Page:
Sunday, September 23, 2007

Neo-Nazi group publishes addresses and phone numbers of Jena 6 families

I read that headline and article and had my own violent reaction to it. I'm not reposting it here because it really is offensive, but if you want to read it click through on the bottom links.

But I'm amazed and disgusted that anyone in 2007 could still feel this level of hate for another human being. Calling for other racists to take up guns, surround the protesters and throw Maltov cocktails at them? Publishing the families' phone numbers and addresses on the internet while calling for lynchings and telling people to "get in touch, let them know justice is coming"

Shamefully, my first reaction was to hope they throw the asshole in jail with as many large African Americans at they can fit into one cell, knowing what would happen to him. And then I bought myself up short realizing that here I sit, wishing violence to happen to someone I don't like because they are different from me in some way.

Are we really that much different? Or simply choose different targets? I'd like to think that the difference is that mine is directed to people who choose to be a certain way, rather then his hatred being directed to people who are born a certain way. But that's still pretty weak, a justification for something that shouldn't be in the first place. Sadly, I also realized that I probably won't see all of this hatred for those who are different gone from this world in my lifetime. I can only work on me and hopefully influence some of those around me.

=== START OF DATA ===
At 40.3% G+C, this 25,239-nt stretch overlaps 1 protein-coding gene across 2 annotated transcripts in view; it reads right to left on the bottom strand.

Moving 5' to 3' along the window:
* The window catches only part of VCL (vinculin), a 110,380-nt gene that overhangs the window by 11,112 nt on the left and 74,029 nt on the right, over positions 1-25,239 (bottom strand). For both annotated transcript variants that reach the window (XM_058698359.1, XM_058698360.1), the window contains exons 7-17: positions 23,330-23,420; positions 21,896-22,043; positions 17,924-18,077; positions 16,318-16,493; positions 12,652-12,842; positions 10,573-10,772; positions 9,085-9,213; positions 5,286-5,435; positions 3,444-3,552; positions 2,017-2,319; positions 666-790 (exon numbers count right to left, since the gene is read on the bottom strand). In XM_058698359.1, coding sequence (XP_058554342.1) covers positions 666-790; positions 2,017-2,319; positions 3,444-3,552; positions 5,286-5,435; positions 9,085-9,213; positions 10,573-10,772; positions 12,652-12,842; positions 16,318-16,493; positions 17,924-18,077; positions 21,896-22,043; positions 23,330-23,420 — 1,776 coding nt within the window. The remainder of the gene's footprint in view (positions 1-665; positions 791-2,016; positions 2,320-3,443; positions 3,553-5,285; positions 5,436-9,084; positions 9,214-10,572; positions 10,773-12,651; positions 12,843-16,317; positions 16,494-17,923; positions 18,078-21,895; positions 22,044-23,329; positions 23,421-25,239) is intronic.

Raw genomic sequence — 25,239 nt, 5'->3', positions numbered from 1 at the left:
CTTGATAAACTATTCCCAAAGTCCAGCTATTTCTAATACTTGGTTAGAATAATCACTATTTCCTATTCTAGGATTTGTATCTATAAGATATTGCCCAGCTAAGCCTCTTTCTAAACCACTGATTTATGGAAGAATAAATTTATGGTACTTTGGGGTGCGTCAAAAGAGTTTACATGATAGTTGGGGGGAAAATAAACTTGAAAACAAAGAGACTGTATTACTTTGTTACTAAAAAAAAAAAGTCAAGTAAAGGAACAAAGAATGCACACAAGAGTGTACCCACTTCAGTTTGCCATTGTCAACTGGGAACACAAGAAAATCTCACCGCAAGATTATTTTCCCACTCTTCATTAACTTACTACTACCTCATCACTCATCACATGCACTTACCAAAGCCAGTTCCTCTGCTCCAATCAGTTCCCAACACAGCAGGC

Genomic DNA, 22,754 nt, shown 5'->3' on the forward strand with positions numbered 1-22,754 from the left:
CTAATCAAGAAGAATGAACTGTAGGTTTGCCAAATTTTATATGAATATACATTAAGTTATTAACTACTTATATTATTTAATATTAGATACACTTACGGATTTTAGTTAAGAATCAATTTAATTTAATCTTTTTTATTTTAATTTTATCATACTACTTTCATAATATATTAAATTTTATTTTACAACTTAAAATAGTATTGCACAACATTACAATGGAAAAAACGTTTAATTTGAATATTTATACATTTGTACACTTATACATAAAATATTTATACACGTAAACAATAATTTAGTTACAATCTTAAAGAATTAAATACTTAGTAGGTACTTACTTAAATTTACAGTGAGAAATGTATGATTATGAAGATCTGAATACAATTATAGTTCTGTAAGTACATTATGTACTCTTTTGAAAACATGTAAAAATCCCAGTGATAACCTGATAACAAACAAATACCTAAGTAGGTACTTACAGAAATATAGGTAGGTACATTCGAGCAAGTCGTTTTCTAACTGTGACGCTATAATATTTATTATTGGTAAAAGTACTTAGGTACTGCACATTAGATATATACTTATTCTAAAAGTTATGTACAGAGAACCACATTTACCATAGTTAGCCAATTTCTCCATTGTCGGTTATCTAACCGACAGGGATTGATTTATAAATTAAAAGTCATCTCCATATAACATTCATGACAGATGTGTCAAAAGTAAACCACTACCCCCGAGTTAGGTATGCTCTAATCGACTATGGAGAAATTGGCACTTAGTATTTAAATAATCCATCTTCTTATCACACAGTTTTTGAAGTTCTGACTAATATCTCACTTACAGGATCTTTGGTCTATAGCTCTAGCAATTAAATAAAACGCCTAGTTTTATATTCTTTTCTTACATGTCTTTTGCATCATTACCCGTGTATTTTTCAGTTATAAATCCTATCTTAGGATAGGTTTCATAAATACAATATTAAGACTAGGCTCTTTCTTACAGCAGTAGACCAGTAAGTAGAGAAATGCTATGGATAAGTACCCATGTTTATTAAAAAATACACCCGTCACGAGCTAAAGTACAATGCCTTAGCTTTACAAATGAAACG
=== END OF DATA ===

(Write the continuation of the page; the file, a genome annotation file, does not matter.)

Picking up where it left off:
NEW ORLEANS - The FBI is reviewing a white supremacist Web site that purports to list the
addresses of five of the six black teenagers accused of beating a white student in Jena and "essentially called for their lynching," an agency spokeswoman said Saturday.

Sheila Thorne, an agent in the FBI's New Orleans office, said authorities were reviewing whether the site breaks any federal laws. She said the FBI had "gathered intelligence on the matter," but declined to further explain how the agency got involved.

CNN first reported Friday about the Web site, which features a swastika, frequent use of racial slurs, a mailing address in Roanoke, Va., and phone numbers purportedly for some of the teens' families "in case anyone wants to deliver justice." That page is dated Thursday.

Plenty more at

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